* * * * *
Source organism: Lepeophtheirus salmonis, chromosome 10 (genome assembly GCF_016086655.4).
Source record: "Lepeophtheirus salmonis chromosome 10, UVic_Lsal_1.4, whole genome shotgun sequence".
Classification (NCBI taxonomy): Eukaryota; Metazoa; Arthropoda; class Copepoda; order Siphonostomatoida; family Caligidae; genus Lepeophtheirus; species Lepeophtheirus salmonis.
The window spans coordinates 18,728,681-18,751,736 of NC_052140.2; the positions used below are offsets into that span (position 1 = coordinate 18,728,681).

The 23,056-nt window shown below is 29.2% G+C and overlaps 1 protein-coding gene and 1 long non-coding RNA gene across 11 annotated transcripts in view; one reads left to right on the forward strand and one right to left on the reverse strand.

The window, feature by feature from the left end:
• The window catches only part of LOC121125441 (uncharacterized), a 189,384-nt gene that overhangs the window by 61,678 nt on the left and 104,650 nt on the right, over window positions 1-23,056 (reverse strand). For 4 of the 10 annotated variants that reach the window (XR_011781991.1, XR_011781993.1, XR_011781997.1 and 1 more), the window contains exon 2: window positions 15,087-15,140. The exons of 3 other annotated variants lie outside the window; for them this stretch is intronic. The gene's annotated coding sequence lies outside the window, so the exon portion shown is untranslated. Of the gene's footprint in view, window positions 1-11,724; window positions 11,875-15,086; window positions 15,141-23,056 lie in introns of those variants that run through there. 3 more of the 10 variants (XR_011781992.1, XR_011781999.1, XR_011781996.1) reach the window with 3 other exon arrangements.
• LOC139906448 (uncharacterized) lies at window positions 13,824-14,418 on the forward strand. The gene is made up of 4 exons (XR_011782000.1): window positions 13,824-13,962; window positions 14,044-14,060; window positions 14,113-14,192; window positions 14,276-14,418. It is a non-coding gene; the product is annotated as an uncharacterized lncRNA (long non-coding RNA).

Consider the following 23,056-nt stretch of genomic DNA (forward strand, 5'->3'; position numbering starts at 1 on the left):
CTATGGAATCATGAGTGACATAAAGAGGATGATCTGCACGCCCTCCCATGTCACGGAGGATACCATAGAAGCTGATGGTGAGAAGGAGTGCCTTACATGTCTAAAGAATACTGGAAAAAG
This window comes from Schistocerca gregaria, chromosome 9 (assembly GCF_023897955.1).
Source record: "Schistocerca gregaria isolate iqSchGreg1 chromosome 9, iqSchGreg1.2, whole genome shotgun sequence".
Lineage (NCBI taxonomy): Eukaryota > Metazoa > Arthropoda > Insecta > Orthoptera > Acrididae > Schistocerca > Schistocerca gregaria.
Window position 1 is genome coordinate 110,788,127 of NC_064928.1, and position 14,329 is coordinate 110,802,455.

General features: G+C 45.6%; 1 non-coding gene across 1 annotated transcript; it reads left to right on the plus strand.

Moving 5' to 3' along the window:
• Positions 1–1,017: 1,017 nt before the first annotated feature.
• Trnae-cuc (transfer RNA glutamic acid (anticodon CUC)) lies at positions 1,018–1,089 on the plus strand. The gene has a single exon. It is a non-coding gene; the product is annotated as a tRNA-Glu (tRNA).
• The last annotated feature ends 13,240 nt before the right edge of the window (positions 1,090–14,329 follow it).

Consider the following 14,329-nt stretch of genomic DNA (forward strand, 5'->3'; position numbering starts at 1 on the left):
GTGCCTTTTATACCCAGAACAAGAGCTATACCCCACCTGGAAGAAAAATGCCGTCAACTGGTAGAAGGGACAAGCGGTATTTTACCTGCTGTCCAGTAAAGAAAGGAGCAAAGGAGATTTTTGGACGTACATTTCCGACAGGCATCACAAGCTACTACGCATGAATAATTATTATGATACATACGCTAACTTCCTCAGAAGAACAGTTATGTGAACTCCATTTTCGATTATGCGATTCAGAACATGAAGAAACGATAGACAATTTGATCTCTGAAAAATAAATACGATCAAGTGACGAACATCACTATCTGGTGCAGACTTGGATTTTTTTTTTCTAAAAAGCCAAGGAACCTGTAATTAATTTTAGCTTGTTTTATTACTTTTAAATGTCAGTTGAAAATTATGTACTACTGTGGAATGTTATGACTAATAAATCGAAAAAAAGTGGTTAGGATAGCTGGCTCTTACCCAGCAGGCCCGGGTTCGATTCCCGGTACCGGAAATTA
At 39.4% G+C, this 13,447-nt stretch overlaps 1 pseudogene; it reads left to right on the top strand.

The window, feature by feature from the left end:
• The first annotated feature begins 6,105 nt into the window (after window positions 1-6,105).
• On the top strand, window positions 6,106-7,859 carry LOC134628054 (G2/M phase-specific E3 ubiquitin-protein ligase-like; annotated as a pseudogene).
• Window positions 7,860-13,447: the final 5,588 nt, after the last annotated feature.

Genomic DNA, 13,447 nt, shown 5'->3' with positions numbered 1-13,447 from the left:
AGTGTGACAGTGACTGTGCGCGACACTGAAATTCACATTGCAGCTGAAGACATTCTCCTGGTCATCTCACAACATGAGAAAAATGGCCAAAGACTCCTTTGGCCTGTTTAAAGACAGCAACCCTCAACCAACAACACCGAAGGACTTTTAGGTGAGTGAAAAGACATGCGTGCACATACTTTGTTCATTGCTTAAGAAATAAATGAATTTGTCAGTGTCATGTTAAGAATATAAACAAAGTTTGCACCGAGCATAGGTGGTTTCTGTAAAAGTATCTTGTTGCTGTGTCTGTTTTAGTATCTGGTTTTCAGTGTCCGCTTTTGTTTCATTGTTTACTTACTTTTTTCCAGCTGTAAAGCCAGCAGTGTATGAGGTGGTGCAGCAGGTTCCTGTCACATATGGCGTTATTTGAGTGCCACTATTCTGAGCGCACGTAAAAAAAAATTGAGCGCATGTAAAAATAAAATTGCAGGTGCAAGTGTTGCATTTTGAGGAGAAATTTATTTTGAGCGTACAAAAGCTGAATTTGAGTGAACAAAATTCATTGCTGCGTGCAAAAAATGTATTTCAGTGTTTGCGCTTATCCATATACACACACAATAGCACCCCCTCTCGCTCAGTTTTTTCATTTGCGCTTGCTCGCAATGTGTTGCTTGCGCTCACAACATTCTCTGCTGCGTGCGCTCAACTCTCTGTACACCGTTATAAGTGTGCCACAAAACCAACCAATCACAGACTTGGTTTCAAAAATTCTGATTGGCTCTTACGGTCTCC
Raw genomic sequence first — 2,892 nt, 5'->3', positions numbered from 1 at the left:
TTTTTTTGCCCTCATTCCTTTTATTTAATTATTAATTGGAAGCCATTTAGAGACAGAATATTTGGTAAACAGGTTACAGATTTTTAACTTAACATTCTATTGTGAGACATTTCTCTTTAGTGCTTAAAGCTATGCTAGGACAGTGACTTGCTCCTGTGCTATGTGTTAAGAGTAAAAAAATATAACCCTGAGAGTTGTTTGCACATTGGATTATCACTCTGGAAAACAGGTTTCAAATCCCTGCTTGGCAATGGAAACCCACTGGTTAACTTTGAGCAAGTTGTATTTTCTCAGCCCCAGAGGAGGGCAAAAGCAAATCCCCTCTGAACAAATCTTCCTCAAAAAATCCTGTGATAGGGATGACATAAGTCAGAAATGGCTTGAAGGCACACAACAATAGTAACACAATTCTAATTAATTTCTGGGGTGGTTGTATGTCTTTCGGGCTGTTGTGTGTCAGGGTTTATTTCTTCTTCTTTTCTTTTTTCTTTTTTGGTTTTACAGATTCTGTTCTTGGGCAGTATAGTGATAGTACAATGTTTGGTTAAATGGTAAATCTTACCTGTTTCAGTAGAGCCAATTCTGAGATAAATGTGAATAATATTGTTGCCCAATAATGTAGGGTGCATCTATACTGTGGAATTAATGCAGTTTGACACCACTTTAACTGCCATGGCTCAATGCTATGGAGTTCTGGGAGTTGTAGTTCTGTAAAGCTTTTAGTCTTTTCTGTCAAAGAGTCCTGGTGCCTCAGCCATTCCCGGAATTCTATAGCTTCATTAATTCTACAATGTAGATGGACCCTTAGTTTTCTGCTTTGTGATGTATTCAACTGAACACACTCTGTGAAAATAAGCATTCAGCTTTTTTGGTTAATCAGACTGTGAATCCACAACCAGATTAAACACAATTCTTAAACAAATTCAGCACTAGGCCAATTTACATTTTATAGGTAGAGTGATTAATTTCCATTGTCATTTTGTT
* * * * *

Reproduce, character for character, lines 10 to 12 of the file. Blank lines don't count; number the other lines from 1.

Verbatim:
CTATGGAATCATGAGTGACATAAAGAGGATGATCTGCACGCCCTCCCATGTCACGGAGGATACCATAGAAGCTGATGGTGAGAAGGAGTGCCTTACATGTCTAAAGAATACTGGAAAAAG
This window comes from Schistocerca gregaria, chromosome 9 (assembly GCF_023897955.1).
Source record: "Schistocerca gregaria isolate iqSchGreg1 chromosome 9, iqSchGreg1.2, whole genome shotgun sequence".